On Tuesday, members of the Texas House Appropriations Committee asked a series of questions to the Legislative Budget Board, revealing some $179 billion dollars in state government contracts are out of compliance with a state transparency law.
The law requires vendors of state contracts to submit pertinent information on their existing and completed contracts to the Texas Comptroller. The documents are to be put in the comptroller’s Vendor Performance Tracking System (VPTS), which collects information on the entities fulfilling the duties they are hired on a contract-by-contract basis to perform for the state.
Jake Pugh, Manager of the LBB’s Contracts Oversight and Technology Team, gave a troubling presentation to the committee on “the current state of contract reporting in [the LBB] site’s database, some issues impacting contract reporting, and [their] teams involvement in monitoring risk in contract oversight.”
After the presentation, Rep. Matt Schaefer (R-Tyler) took to social media to share the committee’s findings:
$179.3 billion worth of TX government contracts w/ supporting info are not being reported to the Comptroller’s Vendor Performance Tracking System as required by state law. Only 14.8% of eligible contracts are in compliance. #txlege
— Matt Schaefer (@RepMattSchaefer) January 29, 2019
“What I learned in the Appropriations committee hearing this am: Texas law requires government vendor performance information to be reported to the Comptroller’s Vendor Performance Tracking System (VPTS) for purchases over $25,000. This means uploading supporting .pdfs of the contracts,” Schaefer said on Facebook. “Only 14.8% of 37,316 eligible government contracts have complied. The value of the contracts which do not comply is $179.3 billion.”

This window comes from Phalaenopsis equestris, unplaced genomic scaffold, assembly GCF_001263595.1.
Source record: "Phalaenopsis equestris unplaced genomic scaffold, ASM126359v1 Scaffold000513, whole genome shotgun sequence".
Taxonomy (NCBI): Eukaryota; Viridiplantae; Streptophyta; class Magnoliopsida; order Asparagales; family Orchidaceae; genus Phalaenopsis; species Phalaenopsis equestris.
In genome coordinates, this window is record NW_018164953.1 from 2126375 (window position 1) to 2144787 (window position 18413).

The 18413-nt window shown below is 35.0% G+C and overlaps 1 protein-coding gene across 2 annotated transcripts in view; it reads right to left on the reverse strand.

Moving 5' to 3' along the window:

In Pugh’s presentation, he said he didn’t know how or why so many vendors were not reporting in compliance with the law.
According to the Comptroller’s website, the VTPS “provides the state procurement community with a comprehensive tool for evaluating vendor performance to reduce risk in the contract awarding process.”
The system “tracks and provides performance scores for all vendors issued purchase orders from a CPA term contract” and “tracks performance for vendors that were awarded contracts through delegated and exempt purchasing methods that have received performance evaluations.”
One of the main purposes of the system is to “protect the state from vendors with unethical business practices,” but it is unclear whether the program has successfully done that or if it is even able to, considering nearly 85 percent of all contracts that should be included in the system’s reporting are not obtained by the Comptroller’s Office.
The program, implemented to provide Texans with a simple A-F grading system of vendors’ job performances using taxpayer money, will remain a mechanism of transparency and accountability only in theory—unless lawmakers are able to find a way to increase participation from a measly 14.8 percent.